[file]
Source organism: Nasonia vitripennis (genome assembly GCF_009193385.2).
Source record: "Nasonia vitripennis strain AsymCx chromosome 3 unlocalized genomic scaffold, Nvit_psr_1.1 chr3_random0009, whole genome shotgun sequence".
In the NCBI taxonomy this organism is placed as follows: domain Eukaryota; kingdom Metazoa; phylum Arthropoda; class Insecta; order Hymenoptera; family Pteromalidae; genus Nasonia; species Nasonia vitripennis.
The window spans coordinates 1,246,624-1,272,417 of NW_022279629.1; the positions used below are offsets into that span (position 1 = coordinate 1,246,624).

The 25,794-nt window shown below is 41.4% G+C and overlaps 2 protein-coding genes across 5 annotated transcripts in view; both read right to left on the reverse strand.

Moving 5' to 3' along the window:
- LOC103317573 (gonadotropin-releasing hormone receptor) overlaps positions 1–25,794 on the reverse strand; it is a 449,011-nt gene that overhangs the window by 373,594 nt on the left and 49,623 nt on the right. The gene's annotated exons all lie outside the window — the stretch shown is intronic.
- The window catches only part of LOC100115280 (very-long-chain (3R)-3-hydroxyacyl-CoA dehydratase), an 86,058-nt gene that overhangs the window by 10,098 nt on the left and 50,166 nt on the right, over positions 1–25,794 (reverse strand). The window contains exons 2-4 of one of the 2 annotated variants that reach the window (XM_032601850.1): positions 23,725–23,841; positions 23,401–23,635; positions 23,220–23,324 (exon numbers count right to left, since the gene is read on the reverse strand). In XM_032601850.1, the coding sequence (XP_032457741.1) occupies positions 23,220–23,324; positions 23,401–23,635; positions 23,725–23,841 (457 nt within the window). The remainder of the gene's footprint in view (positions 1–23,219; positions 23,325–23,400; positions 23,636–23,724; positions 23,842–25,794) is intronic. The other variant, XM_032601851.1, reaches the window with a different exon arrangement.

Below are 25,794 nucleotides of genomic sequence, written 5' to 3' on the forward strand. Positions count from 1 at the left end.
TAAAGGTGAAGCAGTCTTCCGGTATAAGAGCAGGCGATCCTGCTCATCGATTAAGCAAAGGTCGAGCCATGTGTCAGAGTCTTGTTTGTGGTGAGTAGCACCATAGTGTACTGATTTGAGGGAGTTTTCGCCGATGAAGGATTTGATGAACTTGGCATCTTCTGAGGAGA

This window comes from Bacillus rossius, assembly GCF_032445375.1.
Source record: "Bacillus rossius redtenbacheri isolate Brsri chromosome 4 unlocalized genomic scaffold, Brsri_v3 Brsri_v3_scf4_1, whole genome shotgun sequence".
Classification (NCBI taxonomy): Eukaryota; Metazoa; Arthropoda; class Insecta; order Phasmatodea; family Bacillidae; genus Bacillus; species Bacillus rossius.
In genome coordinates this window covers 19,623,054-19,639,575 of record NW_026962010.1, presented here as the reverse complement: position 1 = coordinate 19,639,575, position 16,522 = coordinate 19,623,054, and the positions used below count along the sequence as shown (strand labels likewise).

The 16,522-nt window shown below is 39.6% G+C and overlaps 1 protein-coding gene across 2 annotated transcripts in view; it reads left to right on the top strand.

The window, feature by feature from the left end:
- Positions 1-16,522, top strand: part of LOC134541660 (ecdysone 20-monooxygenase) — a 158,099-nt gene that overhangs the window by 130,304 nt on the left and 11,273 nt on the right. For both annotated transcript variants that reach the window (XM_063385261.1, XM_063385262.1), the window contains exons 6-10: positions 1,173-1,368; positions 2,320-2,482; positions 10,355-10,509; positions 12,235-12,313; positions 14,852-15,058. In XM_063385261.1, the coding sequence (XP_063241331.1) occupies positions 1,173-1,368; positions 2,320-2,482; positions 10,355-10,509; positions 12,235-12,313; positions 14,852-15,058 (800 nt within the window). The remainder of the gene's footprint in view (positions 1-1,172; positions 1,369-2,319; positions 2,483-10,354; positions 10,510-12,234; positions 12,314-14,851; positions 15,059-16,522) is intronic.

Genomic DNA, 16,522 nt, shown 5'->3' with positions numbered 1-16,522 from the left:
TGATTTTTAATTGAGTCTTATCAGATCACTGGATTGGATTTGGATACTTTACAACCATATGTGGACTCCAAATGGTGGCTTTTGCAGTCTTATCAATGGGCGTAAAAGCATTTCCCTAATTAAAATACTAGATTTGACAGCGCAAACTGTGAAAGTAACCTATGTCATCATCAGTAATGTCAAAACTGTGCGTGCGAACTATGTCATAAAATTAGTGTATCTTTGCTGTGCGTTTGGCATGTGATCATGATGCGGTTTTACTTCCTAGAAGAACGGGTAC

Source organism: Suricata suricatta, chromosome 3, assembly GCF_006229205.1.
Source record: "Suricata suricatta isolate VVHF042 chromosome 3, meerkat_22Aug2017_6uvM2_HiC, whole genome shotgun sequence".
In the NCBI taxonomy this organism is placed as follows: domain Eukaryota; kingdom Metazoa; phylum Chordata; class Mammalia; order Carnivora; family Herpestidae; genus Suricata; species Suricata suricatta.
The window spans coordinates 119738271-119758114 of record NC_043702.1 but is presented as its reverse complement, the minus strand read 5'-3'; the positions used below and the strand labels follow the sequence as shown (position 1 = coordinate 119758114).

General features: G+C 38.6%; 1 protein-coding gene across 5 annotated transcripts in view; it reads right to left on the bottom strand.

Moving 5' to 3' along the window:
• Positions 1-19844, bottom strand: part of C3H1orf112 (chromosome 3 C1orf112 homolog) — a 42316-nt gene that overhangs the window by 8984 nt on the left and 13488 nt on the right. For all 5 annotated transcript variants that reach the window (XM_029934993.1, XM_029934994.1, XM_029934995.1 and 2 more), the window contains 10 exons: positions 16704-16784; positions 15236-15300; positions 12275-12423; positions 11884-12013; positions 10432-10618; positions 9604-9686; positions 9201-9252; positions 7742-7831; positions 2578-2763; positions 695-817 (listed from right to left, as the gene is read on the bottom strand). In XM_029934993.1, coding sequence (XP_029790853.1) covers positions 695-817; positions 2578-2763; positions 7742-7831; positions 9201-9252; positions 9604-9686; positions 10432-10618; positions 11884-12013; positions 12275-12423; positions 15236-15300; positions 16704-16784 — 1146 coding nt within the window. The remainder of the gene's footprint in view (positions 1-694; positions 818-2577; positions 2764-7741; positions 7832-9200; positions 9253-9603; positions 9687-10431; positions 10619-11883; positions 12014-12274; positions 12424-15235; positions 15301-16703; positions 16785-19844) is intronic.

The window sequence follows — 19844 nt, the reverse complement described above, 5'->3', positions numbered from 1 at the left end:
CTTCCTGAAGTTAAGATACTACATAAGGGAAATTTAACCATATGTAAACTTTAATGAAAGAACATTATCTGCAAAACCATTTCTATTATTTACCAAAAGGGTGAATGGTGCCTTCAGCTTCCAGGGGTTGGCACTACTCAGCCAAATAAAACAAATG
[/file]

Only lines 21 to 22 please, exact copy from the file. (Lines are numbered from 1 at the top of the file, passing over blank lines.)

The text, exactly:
Source record: "Suricata suricatta isolate VVHF042 chromosome 3, meerkat_22Aug2017_6uvM2_HiC, whole genome shotgun sequence".
In the NCBI taxonomy this organism is placed as follows: domain Eukaryota; kingdom Metazoa; phylum Chordata; class Mammalia; order Carnivora; family Herpestidae; genus Suricata; species Suricata suricatta.